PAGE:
From Wikipedia, the free encyclopedia

Anamorphosis is a distorted projection that requires the viewer to occupy a specific vantage point, use special devices, or both to view a recognizable image. It is used in painting, photography, sculpture and installation, toys, and film special effects. The word is derived from the Greek prefix ana-, meaning "back" or "again", and the word morphe, meaning "shape" or "form". Extreme anamorphosis has been used by artists to disguise caricatures, erotic and scatological scenes, and other furtive images from a casual spectator, while revealing an undistorted image to the knowledgeable viewer.[1]

Types of projection[edit]

Example of mirror anamorphosis

There are two main types of anamorphosis: perspective (oblique) and mirror (catoptric). More complex anamorphoses can be devised using distorted lenses, mirrors, or other optical transformations.

An oblique anamorphism forms an affine transformation of the subject.[2] Early examples of perspectival anamorphosis date to the Renaissance of the fifteenth century and largely relate to religious themes.[3]

With mirror anamorphosis, a conical or cylindrical mirror is placed on the distorted drawing or painting to reveal an undistorted image. The deformed picture relies on laws regarding angles of incidence of reflection. The length of the flat drawing's curves are reduced when viewed in a curved mirror, such that the distortions resolve into a recognizable picture. Unlike perspective anamorphosis, catoptric images can be viewed from many angles.[3]: 131  The technique was originally developed in China during the Ming Dynasty, and the first European manual on mirror anamorphosis was published around 1630 by the mathematician Vaulezard.[3]: 147, 161 

Channel anamorphosis or tabula scalata has a different image on each side of a corrugated carrier. A straight frontal view shows an unclear mix of the images, while each image can be viewed correctly from a certain angle.



The Stone Age cave paintings at Lascaux may make use of anamorphic technique, because the oblique angles of the cave would otherwise result in distorted figures from a viewer's perspective.[citation needed]

The ancient historians Pliny and Tzetzes both record a sculpture competition between Alcamenes and Phidias to create an image of Minerva. Alcamenes' sculpture was beautiful, while Phidias' had grotesque proportions. Yet once both had been mounted on pillars, the decelerated perspective made Phidias' Minerva beautiful, and Alcamenes' ugly.[3]: 7-8 


Two anamorphic drawings by Leonardo da Vinci, 1515
Holbein's The Ambassadors with a memento mori anamorph skull in the foreground, 1533
Viewed from the correct oblique angle, the diagonal in The Ambassadors transforms into an undistorted memento mori.

Artists' experimentation with optics and perspective during the Renaissance advanced anamorphic technique, at a time when science and religious thought were equally important to its growth in Europe.[3]: 70  Leonardo's Eye by Leonardo da Vinci, included in the Codex Atlanticus (1483-1518), is the earliest known example. He later completed several large-scale anamorphic commissions for the King of France.[citation needed]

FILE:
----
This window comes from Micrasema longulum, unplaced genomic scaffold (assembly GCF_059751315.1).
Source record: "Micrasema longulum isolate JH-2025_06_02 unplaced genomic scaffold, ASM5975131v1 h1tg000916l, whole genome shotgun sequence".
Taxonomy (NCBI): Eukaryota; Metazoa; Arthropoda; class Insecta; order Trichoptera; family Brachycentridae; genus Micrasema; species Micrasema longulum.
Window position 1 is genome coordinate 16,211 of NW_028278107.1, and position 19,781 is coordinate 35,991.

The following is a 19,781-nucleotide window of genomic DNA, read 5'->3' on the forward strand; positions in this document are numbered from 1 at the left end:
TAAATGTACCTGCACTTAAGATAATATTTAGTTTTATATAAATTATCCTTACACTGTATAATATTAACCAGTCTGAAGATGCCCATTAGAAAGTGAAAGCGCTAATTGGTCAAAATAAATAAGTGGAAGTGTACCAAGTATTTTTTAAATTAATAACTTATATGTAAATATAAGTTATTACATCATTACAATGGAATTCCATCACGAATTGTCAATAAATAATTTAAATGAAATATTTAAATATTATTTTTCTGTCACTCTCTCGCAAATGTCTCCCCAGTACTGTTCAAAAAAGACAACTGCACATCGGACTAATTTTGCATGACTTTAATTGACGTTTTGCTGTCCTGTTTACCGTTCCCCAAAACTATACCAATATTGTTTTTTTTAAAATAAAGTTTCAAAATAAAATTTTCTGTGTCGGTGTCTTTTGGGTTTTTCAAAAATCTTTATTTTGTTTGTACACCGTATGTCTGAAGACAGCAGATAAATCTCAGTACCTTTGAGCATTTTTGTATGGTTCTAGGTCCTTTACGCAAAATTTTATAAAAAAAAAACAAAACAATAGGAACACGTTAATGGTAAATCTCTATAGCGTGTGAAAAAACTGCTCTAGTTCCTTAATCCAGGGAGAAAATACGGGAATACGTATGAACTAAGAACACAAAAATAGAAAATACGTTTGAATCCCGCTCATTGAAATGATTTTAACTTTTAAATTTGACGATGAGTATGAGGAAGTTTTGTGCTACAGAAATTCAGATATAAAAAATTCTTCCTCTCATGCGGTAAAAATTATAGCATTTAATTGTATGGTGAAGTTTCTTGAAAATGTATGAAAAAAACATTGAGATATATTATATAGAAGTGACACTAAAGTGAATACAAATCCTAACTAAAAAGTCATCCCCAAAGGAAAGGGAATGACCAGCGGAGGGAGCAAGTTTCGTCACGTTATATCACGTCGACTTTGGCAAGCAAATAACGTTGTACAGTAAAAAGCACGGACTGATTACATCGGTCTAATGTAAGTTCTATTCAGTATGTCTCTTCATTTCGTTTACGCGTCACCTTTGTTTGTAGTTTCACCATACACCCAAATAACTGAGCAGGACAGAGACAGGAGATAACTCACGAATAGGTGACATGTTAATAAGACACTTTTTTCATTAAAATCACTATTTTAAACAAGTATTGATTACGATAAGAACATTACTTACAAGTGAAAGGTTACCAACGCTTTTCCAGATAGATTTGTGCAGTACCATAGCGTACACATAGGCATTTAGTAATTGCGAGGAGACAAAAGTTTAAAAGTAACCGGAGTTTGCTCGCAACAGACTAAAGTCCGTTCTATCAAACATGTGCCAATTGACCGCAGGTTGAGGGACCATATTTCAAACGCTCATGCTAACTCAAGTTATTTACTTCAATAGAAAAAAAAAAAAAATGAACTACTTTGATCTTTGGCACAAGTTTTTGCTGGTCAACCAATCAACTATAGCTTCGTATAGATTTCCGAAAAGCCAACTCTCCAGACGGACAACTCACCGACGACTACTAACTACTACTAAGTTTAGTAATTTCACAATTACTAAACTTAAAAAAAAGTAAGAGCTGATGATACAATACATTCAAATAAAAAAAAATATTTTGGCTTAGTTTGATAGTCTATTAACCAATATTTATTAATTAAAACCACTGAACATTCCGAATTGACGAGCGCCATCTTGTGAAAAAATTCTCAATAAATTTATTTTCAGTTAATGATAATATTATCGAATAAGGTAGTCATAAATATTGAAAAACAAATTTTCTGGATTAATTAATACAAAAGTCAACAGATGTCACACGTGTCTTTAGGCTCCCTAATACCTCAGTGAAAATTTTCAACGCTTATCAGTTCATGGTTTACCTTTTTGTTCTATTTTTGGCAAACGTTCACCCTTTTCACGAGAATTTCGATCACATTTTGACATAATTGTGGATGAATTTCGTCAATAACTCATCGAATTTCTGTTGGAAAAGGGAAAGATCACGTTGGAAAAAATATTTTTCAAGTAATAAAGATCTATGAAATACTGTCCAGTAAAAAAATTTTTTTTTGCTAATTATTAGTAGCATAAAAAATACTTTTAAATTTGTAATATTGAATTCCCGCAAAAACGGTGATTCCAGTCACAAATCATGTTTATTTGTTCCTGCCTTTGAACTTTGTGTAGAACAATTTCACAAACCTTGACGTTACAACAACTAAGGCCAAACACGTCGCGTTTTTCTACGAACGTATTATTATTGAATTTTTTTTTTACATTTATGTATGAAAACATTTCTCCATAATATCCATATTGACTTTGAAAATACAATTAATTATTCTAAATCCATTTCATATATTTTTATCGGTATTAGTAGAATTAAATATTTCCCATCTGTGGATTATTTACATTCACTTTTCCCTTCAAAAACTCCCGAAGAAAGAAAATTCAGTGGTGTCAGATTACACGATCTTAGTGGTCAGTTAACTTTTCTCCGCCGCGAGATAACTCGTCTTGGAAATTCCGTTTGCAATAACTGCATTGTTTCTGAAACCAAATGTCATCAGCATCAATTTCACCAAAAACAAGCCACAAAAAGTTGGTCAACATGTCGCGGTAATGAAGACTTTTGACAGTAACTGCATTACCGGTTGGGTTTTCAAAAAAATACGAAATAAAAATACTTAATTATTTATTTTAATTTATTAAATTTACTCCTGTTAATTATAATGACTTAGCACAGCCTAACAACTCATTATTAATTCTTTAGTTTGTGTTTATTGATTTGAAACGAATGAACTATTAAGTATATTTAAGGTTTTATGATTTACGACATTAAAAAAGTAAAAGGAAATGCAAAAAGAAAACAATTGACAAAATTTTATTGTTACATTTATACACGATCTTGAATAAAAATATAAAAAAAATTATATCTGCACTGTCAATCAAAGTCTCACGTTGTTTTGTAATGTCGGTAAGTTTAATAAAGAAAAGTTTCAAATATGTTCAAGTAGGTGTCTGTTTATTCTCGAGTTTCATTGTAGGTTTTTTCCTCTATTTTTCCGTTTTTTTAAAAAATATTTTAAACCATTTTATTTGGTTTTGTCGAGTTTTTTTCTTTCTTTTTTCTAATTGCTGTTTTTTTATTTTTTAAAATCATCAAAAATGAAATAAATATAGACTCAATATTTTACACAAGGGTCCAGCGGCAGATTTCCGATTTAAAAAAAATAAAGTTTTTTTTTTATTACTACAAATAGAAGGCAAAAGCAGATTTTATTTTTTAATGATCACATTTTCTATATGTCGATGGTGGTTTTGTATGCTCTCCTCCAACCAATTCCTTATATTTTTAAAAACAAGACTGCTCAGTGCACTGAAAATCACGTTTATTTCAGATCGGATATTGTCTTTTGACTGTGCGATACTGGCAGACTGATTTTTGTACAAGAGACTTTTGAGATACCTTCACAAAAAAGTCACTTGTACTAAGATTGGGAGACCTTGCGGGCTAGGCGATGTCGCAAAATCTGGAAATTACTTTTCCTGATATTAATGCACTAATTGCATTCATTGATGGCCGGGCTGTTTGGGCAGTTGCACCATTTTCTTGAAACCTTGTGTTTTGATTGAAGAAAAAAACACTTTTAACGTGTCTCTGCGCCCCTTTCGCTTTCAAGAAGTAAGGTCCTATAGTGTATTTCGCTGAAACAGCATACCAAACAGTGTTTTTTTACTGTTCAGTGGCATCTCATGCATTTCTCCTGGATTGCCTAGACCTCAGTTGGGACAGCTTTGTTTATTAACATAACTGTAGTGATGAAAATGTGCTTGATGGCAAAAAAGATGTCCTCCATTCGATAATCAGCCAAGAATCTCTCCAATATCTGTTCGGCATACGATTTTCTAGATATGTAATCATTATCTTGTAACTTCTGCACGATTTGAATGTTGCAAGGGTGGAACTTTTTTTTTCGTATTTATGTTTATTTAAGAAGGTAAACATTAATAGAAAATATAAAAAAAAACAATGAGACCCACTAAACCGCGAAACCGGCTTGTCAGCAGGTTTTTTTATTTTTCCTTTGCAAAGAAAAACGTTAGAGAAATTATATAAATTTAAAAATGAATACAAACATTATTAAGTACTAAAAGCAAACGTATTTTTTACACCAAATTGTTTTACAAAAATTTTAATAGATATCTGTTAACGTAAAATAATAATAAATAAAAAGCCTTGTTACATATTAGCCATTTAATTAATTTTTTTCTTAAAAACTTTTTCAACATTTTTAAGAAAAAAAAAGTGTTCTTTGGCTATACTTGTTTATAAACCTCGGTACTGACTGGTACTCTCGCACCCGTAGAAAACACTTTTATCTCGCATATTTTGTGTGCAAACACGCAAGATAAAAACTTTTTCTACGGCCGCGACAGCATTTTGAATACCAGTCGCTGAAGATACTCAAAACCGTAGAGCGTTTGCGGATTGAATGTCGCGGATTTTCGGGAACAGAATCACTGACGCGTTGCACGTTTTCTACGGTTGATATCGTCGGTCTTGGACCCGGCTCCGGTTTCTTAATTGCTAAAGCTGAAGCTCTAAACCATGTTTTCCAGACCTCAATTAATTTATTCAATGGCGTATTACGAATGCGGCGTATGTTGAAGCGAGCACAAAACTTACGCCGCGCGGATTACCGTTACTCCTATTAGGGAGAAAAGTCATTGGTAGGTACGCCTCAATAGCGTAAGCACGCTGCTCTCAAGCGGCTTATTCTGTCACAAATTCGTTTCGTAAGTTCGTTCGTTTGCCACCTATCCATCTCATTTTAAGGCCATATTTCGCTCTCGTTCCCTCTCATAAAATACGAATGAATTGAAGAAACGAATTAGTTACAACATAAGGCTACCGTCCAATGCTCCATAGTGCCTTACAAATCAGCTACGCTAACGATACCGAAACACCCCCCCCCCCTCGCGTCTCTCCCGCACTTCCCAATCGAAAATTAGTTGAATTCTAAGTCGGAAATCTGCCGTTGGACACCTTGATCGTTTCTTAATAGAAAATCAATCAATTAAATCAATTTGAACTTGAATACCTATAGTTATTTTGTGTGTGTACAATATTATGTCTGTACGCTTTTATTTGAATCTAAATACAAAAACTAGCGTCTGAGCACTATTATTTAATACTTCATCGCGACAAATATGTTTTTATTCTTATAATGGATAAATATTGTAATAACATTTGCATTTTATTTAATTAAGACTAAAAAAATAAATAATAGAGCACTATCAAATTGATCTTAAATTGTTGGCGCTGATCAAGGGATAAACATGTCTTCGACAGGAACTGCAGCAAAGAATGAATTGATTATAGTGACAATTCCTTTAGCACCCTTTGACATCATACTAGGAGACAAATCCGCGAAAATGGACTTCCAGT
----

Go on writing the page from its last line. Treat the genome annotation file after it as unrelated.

Giacomo Barozzi da Vignola credited Tommaso Laureti as the originator of a perspectival anamorphic technique in one of the earliest written descriptions in The Two Rules of Practical Perspective, compiled between 1530 and 1540 but not published until 1583. Many other descriptions and examples were created before 1583 without access to Vignola's work.[3]: 29-30,32-33 

The Ambassadors (c. 1533) by Hans Holbein the Younger is known for the prominent gray diagonal slash across the bottom of the frame which, when viewed from an acute angle, resolves into the image of a human skull. It has been hypothesized that the painting, regarded as a vanitas – a meditation on the transience of life including the skull as a memento mori – was intended to be hung alongside stairs to startle viewers with the sudden appearance of a skull.[4] Four centuries later, psychoanalyst Jaques Lacan noted in 'Of the Gaze as Objet Petit a' (1973) that the use of anamorphism, particularly in this painting, is one of the few methods for making viewers aware of their gaze.[5]

17th century[edit]

By the 17th century, a revival of fantastical anamorphic imagery occurred. Magical and religious connotations were largely abandoned, and the images were understood as a scientific curiosity.[3]: 115  Two major works on perspective were published: Perspective (1612) by Salomon de Caus, and Curious Perspective (1638) by Jean-Francois Niceron. Each contained extensive scientific and practical information on anamorphic imagery. In Niceron's work, three types of large-scale anamorphism are explained: 'optical' (looking horizontally); 'anoptric' (looking upwards); and 'catoptric' (looking down i.e. from a mezzanine). A conical perspective is also described.[3]: 26-28  Towards the end of the century, Charles Ozanam's Mathematical Recreations widely popularized the techniques for the creation of anamorphic images.[3]: 117 

Between 1669 and 1685, both perspective and mirror anamorphosis were introduced in China by the Jesuits to the Kangxi Emperor and monks at the Peking Mission.[3]: 157  However, Chinese production of anamorphic images were already occurring on a large scale during the late Ming Dynasty. The images were mostly created freehand, unlike the grid system used in the west. As Chinese anamorphoses primarily focused on erotic themes, Jesuit influence is unlikely.[3]: 160-161  It is considered likely that Chinese catoptric techniques, which are technically unrelated to geometric anamorphosis, influenced European mirror anamorphosis, and not the other way around.[3]: 164-165